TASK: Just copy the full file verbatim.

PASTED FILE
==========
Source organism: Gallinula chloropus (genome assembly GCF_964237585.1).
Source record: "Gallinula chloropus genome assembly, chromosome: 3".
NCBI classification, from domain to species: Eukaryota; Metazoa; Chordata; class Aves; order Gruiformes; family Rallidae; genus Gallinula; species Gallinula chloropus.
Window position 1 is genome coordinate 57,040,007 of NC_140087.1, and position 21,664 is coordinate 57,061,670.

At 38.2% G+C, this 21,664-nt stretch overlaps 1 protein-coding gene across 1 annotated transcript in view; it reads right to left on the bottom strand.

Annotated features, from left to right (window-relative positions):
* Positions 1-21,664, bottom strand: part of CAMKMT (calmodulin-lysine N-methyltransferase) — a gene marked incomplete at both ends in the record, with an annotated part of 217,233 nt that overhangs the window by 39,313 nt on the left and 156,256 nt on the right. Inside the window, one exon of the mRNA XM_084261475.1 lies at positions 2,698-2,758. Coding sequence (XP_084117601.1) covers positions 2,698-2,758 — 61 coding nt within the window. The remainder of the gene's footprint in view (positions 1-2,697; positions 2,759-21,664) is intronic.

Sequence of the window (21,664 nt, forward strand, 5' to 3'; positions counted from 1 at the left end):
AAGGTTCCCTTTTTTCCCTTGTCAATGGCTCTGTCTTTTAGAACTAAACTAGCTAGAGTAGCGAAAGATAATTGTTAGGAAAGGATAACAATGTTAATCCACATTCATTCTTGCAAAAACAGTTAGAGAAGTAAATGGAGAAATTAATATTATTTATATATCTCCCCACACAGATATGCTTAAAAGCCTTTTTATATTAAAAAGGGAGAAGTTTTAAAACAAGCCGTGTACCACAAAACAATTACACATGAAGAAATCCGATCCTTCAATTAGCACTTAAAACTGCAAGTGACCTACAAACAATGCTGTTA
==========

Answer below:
Source organism: Gallinula chloropus (genome assembly GCF_964237585.1).
Source record: "Gallinula chloropus genome assembly, chromosome: 3".
NCBI classification, from domain to species: Eukaryota; Metazoa; Chordata; class Aves; order Gruiformes; family Rallidae; genus Gallinula; species Gallinula chloropus.
Window position 1 is genome coordinate 57,040,007 of NC_140087.1, and position 21,664 is coordinate 57,061,670.

At 38.2% G+C, this 21,664-nt stretch overlaps 1 protein-coding gene across 1 annotated transcript in view; it reads right to left on the bottom strand.

Annotated features, from left to right (window-relative positions):
* Positions 1-21,664, bottom strand: part of CAMKMT (calmodulin-lysine N-methyltransferase) — a gene marked incomplete at both ends in the record, with an annotated part of 217,233 nt that overhangs the window by 39,313 nt on the left and 156,256 nt on the right. Inside the window, one exon of the mRNA XM_084261475.1 lies at positions 2,698-2,758. Coding sequence (XP_084117601.1) covers positions 2,698-2,758 — 61 coding nt within the window. The remainder of the gene's footprint in view (positions 1-2,697; positions 2,759-21,664) is intronic.

Sequence of the window (21,664 nt, forward strand, 5' to 3'; positions counted from 1 at the left end):
AAGGTTCCCTTTTTTCCCTTGTCAATGGCTCTGTCTTTTAGAACTAAACTAGCTAGAGTAGCGAAAGATAATTGTTAGGAAAGGATAACAATGTTAATCCACATTCATTCTTGCAAAAACAGTTAGAGAAGTAAATGGAGAAATTAATATTATTTATATATCTCCCCACACAGATATGCTTAAAAGCCTTTTTATATTAAAAAGGGAGAAGTTTTAAAACAAGCCGTGTACCACAAAACAATTACACATGAAGAAATCCGATCCTTCAATTAGCACTTAAAACTGCAAGTGACCTACAAACAATGCTGTTA